The effect of amaranth oil on autoantibodies in lupus prone mice

Danik Martirosyan, Jack Hutcheson, Deena Sajitharan, Samantha Williams, Chandra Mohan


Background: Autoimmune diseases, such as systemic lupus erythematosus, can have severe impacts on quality of life. They are one of the leading causes of death for women in the United States. Distinguished by the body damaging its own tissues and organs, they are often classified and diagnosed based on autoantibody levels. Treatments often include immunosuppressant drugs, which can have adverse effects. 

Aim of Study: Amaranth is a good functional food candidate, possessing antioxidants, bioactive compounds, and a variety of health benefits, such as lowering cholesterol, and aiding diabetes and hypertension. Previous studies have largely focused on the grain or seed, but amaranth oil is less explored. This study examines whether orally administered amaranth oil had any effects on autoantibodies and splenic immune cell populations in murine subjects.

Methods: Mice in the experimental group (n = 3) were given 4μl of amaranth oil per gram of mouse weight for 5 days a week over 84 days. Control mice (n = 2) were sham treated on the same schedule with no oil. To determine autoantibody levels, enzyme-linked immunosorbent assays (ELISAs) were first conducted on wells pre-coated with double stranded DNA, single stranded DNA, histones, or double stranded DNA and then histones (nucleosomes). Autoantibody presence was quantified by measuring absorbance at 405nm. Splenic cell populations were examined with flow cytometry and compared using a student’s t-test.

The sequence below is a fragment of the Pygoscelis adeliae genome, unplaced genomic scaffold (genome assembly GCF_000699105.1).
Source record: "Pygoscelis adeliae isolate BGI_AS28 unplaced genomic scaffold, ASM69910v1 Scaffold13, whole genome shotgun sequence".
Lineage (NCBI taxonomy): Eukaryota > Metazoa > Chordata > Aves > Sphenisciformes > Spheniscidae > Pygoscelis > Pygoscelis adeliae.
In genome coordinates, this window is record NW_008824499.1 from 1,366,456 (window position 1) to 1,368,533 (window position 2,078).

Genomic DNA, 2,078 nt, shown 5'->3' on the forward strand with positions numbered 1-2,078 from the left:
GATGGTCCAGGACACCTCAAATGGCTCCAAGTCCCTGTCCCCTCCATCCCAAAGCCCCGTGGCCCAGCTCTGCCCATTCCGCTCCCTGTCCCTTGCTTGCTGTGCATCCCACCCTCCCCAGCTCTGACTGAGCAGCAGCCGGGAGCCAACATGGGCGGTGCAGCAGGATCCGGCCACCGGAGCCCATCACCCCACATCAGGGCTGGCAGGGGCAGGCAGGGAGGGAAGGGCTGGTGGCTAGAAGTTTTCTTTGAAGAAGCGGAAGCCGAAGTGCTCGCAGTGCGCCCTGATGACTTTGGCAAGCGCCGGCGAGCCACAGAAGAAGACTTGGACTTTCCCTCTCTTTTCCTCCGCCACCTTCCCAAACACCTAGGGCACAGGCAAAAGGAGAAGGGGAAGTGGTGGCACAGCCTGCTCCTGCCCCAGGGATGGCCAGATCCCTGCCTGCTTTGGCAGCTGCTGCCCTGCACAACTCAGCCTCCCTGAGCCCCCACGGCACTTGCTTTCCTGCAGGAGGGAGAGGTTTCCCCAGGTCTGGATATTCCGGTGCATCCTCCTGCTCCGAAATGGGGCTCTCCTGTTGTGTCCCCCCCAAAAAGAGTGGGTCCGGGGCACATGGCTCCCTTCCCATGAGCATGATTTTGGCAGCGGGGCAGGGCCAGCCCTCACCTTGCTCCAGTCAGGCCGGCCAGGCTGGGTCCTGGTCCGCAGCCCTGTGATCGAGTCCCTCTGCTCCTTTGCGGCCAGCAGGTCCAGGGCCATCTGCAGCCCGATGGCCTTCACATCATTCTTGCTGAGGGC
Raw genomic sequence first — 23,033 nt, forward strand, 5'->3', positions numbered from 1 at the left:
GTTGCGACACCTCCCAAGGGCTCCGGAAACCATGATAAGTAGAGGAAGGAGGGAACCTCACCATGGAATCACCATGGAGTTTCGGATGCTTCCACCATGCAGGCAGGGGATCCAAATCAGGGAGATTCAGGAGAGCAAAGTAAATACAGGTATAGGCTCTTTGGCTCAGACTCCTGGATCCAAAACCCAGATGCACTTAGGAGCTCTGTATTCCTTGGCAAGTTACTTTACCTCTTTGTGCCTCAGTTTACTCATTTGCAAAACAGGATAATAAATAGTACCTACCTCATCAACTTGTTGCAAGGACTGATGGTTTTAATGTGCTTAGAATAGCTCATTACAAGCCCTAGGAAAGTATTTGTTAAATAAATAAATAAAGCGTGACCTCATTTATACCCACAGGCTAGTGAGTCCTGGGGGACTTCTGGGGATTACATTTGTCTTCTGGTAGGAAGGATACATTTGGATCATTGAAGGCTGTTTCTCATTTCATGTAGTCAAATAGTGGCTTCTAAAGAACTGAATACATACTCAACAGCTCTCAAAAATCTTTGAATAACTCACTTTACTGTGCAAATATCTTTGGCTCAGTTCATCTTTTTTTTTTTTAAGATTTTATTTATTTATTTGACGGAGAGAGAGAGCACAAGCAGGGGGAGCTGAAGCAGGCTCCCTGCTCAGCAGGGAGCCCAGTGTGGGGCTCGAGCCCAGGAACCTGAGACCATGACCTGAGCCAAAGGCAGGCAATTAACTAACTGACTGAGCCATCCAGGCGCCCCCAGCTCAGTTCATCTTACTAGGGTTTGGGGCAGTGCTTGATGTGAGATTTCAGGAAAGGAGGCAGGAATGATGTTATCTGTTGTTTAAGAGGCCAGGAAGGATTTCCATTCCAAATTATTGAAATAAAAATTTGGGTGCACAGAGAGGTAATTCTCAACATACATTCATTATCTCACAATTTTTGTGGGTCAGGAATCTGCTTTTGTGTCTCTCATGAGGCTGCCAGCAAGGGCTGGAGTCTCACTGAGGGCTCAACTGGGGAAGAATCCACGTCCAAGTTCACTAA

Results: Compared to the control group, the mice receiving amaranth oil showed decreased IgG and IgM histone autoantibody absorbance levels throughout the whole study. IgG dsDNA, ssDNA, and nucleosome autoantibody absorbances were lower than that of the control group for the first 42 days. IgM dsDNA, ssDNA, and nucleosome autoantibody absorbances were lower only for the first 14 days. There were no significant differences found amongst splenic immune cell populations between the control and experimental groups.

Conclusion: These preliminary data show that amaranth oil may help decrease autoantibody levels in lupus prone murine subjects. However, given the small number of subjects in this study, further research is needed to confirm observed effects and determine the most effective dose and administration schedule. 

Keywords: autoantibody, IgG, IgM, histone, dsDNA, ssDNA, nucleosome, amaranth oil, immunoglobulin, lupus


Full Text: [Abstract] [Full Article]

DOI: 10.31989/bchd.v4i10.847


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